Looking at P&L contribution, the 2.0%-3.5% position size bucket contributed the most P&L (~23%), followed by the 3.0%-5.0% bucket (~17%). Even though contribution shows which position size bucket generated the most P&L, it does not tell us whether capital was efficiently deployed as the higher contribution could have come from more exposure/leverage rather than a better return profile.
Indeed, the average exposure to the 2.0%-3.5% bucket over this period was 41%, more than 2x the exposure to the 3.5%-5.0% bucket of 16%. This suggests that the 2.0%-3.5% contributed more P&L due to higher exposure/leverage compared to the 3.5%-5.0% bucket.
To get a better sense for capital deployment and whether positions were efficiently sized, we can adjust for the effect that exposure has on P&L by comparing the annualized Return on Invested Capital (ROIC).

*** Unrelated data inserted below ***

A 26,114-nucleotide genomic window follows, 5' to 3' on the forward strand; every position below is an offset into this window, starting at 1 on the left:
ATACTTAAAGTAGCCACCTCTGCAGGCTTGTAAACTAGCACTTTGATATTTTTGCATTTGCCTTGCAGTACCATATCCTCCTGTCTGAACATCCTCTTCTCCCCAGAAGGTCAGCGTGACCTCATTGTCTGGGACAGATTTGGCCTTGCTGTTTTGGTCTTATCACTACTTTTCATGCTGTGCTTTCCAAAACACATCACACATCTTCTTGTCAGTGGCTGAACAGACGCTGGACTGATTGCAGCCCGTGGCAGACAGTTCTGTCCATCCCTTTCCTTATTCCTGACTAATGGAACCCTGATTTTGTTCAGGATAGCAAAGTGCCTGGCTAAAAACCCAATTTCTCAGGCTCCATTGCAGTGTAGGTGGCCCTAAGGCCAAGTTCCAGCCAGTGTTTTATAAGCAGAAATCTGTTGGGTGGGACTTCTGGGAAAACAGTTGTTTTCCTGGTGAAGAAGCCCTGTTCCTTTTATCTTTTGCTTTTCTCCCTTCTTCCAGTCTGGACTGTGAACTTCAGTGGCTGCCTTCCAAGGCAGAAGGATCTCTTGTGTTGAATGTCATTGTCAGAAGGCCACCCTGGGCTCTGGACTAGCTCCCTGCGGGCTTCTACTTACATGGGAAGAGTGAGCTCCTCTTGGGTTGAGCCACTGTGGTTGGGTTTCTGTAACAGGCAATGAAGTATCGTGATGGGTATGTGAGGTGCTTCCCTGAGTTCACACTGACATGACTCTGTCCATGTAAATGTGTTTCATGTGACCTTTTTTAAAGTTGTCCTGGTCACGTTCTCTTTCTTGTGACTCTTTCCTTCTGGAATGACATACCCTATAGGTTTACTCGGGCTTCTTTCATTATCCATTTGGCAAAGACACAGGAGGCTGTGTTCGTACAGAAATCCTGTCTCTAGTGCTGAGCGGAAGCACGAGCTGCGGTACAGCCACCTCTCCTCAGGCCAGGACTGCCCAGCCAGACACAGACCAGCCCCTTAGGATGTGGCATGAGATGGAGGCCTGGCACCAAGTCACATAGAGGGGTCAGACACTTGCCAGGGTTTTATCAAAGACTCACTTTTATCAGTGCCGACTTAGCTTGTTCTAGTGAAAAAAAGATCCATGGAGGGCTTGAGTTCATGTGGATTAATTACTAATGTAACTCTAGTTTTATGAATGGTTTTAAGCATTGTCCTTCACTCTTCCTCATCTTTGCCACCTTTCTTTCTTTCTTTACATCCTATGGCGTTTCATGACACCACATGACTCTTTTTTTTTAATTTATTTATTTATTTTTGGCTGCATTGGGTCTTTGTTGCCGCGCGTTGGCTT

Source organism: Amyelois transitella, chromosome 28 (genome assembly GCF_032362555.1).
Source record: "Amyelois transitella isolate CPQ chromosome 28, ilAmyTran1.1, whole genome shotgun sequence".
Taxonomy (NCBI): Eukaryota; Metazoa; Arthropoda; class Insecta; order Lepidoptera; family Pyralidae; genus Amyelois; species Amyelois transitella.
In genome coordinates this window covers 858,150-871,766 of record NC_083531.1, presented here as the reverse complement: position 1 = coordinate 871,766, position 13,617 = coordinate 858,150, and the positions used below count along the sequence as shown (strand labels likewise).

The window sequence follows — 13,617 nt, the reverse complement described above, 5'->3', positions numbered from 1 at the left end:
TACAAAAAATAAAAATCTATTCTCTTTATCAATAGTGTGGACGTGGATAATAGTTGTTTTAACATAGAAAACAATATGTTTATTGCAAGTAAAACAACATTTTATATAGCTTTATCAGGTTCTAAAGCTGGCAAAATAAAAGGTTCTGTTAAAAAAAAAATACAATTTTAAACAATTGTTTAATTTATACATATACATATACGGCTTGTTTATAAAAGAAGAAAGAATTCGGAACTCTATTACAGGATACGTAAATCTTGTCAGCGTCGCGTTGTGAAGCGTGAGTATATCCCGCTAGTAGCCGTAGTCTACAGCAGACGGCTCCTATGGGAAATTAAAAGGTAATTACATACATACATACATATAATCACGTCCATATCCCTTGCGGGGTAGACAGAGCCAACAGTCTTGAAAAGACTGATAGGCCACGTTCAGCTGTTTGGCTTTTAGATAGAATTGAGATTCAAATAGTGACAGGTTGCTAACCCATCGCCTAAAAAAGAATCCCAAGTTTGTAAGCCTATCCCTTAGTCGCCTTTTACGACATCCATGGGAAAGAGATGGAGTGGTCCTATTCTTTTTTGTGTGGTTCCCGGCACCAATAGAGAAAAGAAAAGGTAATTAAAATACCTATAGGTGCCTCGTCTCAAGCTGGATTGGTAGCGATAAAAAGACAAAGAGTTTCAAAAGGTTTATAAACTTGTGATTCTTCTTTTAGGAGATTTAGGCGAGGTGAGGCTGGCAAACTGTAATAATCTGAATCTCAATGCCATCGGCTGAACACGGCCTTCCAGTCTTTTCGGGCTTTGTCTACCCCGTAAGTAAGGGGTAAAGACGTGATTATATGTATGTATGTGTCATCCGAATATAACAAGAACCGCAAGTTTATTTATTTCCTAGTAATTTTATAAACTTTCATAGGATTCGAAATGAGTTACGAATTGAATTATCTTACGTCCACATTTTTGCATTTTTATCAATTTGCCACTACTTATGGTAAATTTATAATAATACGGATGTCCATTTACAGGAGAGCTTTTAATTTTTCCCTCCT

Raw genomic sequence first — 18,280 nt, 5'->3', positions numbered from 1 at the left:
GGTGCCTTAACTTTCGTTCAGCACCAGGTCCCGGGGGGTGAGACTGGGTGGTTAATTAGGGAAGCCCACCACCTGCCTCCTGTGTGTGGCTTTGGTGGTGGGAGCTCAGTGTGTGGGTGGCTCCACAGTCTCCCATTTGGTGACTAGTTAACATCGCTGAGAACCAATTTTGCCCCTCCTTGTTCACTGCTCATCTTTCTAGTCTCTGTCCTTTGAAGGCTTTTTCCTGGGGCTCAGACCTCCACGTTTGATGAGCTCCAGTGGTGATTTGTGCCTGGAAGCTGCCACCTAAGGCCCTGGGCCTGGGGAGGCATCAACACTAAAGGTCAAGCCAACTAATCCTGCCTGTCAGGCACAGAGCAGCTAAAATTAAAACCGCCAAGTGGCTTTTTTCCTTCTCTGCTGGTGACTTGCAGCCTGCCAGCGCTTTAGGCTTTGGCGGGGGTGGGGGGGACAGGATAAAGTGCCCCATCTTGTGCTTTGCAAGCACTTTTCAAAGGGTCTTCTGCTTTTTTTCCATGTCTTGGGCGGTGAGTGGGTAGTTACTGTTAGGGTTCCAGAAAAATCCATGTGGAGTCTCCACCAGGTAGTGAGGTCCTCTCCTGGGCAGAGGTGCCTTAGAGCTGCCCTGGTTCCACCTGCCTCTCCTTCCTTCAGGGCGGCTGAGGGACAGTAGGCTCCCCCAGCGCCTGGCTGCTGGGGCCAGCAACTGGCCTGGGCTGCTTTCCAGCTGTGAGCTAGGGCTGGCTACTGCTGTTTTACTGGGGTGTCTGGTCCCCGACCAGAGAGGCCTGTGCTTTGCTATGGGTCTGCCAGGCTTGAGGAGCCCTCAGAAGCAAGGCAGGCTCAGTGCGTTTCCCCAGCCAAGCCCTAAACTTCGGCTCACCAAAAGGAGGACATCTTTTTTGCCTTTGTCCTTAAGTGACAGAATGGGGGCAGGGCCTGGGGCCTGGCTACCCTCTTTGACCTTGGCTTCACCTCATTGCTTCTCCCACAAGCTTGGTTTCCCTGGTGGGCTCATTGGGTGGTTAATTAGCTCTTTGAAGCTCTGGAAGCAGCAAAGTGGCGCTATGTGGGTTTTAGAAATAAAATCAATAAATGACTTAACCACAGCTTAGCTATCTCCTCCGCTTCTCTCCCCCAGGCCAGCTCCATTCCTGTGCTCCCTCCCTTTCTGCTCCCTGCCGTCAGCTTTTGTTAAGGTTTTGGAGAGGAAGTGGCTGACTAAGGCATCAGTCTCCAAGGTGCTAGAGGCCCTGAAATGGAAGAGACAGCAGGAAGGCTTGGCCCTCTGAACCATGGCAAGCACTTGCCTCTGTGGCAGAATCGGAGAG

The annualized ROIC chart above confirms that the 3.5%-5.0% position size bucket experienced the best return profile. It also shows that as position size increases, the ROIC generally improves – an encouraging observation that larger positions are associated with higher return profiles. On the flip side, smaller positions had worse returns – as seen in the cumulative contribution chart earlier, positions <1.5% cost about 733 basis points of P&L (see more on how small positions oftentimes diminish returns in a previous article here).
Interestingly, the 5.0%-7.5% positions experienced lower ROIC than all the position size buckets that fell between 1.5% and 5.0%. Because positions may move into the 5.0%-7.5% bucket from organic price movements or conscious decisions to add exposure to those names, this can be a combination of 1) winning names growing in position size from organic growth in market value, and 2) the manager consciously sizing up positions with lower subsequent returns. While the latter tends to be rooted in research and conviction, the former may pass unnoticed more easily.